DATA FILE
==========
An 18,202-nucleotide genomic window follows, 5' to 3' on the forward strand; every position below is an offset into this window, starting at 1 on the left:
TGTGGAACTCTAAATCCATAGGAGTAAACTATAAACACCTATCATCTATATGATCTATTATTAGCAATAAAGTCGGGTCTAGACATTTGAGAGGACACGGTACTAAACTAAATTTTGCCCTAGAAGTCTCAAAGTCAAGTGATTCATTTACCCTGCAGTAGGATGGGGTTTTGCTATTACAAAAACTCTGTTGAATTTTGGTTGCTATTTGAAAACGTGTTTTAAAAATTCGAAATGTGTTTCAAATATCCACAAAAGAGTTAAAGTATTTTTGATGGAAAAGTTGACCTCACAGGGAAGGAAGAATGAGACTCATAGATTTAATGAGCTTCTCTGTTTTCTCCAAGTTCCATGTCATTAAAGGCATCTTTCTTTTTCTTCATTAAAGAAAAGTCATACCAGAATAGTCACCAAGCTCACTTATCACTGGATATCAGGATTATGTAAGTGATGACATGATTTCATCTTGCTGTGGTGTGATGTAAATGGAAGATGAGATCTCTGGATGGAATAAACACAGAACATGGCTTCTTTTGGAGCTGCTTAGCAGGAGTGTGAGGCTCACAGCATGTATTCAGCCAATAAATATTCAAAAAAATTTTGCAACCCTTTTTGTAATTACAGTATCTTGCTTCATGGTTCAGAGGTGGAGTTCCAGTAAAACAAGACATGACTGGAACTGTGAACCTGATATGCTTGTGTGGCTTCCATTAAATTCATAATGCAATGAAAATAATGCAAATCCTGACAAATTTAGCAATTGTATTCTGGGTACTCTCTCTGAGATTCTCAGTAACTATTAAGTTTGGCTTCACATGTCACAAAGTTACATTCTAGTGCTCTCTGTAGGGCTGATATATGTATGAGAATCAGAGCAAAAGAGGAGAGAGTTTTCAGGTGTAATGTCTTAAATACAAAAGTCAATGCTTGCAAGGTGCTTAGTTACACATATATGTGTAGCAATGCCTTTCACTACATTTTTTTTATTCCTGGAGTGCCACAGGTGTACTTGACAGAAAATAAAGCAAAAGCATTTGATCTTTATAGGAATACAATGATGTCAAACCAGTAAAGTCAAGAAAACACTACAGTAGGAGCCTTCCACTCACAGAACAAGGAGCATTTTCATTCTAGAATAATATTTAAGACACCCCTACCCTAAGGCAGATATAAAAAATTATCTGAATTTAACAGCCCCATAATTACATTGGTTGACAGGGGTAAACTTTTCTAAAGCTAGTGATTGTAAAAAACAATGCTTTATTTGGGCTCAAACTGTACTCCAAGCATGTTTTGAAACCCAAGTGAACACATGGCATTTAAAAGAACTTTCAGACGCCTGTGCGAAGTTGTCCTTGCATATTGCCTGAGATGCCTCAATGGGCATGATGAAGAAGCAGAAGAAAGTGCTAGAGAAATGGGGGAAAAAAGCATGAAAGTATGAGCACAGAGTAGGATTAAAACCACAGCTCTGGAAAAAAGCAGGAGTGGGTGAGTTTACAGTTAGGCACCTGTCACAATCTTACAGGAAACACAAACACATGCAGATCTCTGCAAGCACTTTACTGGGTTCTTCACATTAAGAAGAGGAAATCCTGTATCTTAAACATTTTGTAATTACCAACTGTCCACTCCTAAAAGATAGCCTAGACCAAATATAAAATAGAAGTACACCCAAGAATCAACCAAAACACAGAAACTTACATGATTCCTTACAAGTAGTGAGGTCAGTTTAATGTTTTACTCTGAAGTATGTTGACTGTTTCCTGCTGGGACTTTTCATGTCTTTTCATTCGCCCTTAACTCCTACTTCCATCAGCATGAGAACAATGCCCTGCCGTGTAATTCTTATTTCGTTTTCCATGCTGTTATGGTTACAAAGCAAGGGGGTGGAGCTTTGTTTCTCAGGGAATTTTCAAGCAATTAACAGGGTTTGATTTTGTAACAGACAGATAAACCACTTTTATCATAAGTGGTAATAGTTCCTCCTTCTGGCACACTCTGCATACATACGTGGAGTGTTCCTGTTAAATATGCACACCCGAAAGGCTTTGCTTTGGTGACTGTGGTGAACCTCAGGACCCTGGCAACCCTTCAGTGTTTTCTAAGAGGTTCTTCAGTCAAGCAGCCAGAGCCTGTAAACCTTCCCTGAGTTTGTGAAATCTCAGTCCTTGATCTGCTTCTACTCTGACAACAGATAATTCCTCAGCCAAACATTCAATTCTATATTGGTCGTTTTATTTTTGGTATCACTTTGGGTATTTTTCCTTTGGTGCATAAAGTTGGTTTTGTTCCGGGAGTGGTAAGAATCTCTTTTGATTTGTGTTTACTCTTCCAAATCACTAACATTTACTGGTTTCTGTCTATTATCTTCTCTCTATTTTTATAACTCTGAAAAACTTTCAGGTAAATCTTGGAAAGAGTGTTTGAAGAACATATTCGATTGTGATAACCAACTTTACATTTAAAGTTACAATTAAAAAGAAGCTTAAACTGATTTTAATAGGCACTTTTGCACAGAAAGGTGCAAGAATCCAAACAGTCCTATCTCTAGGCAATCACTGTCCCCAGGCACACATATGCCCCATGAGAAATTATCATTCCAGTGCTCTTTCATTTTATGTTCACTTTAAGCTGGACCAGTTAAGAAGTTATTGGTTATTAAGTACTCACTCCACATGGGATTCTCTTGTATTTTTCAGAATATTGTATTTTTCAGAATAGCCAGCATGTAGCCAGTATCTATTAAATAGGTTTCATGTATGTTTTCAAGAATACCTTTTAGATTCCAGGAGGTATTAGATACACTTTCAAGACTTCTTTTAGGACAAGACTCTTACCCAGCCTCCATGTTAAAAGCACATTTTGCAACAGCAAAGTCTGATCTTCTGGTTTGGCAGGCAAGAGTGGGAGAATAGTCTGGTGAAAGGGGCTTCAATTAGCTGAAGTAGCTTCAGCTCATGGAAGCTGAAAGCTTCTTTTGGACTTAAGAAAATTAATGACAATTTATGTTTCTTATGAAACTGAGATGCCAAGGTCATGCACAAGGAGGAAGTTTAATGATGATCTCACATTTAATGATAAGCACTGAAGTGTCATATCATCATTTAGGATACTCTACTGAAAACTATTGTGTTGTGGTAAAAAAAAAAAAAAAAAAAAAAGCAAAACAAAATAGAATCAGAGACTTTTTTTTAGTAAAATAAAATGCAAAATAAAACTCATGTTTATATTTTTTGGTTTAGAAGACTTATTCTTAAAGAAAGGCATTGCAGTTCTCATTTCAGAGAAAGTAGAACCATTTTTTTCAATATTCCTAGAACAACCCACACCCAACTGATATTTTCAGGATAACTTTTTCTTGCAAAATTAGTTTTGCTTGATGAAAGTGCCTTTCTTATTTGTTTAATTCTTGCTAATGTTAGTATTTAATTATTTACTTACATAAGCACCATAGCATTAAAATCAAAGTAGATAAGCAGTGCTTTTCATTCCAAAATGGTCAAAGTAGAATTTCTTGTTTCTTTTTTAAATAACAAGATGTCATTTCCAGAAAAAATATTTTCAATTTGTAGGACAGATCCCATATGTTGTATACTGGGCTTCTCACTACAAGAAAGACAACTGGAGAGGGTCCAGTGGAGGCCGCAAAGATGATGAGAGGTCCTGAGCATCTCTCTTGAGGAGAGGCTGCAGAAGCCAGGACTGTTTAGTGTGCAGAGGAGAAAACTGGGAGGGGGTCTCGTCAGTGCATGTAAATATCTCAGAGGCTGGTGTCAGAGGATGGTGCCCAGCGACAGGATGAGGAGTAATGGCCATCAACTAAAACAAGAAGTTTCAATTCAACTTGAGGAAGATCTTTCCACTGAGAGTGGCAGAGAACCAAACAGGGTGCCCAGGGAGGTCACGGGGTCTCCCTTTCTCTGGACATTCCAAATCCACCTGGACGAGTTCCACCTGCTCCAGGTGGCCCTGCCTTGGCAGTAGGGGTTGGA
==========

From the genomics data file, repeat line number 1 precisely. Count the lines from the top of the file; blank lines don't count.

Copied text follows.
An 18,202-nucleotide genomic window follows, 5' to 3' on the forward strand; every position below is an offset into this window, starting at 1 on the left: